On a different occasion, April was standing in the hallway when she felt fingers run down her neck. It didn’t seem malicious, but it’s disturbing to feel something touch you, especially if no one is there. “I hadn’t heard about Nicole’s happening, which I think was a couple of days prior,” April said. “At first I thought a fly had landed on my neck, but it was different. It felt like fingers. It really freaked me out.”

These weren’t isolated incidents. Both women have seen and heard weird things while working at Ohana’s. The jukebox and popcorn machines often turn themselves on and off, and Nicole’s phone was once tossed from the top of the jukebox while she was working in the next room.


Even though, they no longer report incidents since the cleansing, the memories will remain with them forever.


And now, for our final haunted diner, we return to the West Coast—San Francisco. Brian and I have actually eaten at this restaurant, but we didn’t experience anything. Brian says we are going back again to give it another chance very soon. We will give you all an update if something happens.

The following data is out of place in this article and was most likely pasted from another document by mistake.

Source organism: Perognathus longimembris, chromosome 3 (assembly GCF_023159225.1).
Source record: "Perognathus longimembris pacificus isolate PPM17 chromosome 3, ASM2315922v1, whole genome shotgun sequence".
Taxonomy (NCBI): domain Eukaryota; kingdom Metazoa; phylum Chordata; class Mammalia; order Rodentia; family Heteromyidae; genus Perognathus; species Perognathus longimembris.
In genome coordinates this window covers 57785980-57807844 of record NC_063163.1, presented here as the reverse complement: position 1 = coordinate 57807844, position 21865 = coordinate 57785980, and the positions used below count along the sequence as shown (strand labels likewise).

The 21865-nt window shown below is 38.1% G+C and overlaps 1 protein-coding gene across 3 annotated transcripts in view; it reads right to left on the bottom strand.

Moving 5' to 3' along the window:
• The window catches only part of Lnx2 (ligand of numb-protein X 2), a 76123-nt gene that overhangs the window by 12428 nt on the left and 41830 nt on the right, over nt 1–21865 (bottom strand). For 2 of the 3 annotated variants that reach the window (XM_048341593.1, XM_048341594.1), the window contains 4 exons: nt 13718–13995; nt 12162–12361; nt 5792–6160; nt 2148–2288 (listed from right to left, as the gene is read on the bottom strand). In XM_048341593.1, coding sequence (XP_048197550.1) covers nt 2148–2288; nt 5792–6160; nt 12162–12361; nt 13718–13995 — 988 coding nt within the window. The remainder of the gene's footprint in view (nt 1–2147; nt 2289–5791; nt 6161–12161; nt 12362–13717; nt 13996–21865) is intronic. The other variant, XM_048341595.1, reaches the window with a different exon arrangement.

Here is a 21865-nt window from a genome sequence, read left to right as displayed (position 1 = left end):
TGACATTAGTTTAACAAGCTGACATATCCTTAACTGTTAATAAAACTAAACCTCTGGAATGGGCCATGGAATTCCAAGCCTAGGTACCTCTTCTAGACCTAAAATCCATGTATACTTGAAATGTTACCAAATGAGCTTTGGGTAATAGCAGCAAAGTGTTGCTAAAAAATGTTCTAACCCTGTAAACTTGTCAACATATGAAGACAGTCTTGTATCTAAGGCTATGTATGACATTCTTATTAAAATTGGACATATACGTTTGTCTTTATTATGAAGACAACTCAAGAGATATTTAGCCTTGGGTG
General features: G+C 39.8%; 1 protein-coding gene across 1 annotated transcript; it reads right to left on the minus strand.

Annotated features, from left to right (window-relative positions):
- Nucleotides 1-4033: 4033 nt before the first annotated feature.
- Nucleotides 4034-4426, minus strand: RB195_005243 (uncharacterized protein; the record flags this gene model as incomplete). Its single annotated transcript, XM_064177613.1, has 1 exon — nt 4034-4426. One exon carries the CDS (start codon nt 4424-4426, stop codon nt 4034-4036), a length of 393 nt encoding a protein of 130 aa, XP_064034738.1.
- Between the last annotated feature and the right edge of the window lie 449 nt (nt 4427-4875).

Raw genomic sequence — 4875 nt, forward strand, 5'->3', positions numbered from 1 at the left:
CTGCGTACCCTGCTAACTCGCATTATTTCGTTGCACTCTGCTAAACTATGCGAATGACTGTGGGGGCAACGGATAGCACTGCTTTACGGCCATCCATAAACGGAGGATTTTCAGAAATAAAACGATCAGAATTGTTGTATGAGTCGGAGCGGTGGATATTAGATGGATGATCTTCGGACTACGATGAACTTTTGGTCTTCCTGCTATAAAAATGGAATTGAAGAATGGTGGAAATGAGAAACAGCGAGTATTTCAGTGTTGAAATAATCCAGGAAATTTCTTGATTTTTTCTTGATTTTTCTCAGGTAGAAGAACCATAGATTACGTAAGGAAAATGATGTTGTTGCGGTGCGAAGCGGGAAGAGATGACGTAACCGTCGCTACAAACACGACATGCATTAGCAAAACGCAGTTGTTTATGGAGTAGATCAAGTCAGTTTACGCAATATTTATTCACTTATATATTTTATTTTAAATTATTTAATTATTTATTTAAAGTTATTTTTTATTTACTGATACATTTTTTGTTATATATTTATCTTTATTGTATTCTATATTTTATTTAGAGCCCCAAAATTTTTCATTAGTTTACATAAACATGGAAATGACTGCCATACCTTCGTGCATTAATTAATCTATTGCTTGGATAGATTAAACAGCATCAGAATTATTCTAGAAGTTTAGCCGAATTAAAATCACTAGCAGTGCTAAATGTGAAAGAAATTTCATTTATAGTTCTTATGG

Pinecrest Diner San Francisco, California

Here’s what Pastemagazine.com says:

Visitors to this 24 hour greasy spoon in San Francisco’s touristy Union Square area might notice a unique addendum to the menu: no poached eggs. The reason behind this otherwise innocuous dish has a dastardly origin: in 1997 a cook murdered a waitress in cold blood after she rebuked him for cooking a customer poached eggs, which were off menu. It may be tempting to order them just to see what happens, but you may end up calling forth the waitress’s ghost instead of eating breakfast.

We couldn’t find an actual incident of a cold spot, disembodied voice, or items moving at the Pinecrest Diner. We really searched hard, and then Josh and I finally understood. It’s fear. The fear of someone ordering poached eggs or demanding they be served off menu is what keeps the “Haunted” vibe alive in this place. We thought that was pretty cool. Many times fear alone can be more haunting than actually seeing an apparition!

So, we hope you are hauntingly hungry now! We know—bad joke, but once we thought of it, we had to type it in. :)


Have a great Halloween everybody!

Brian & Josh for

The Kelly Society



17 views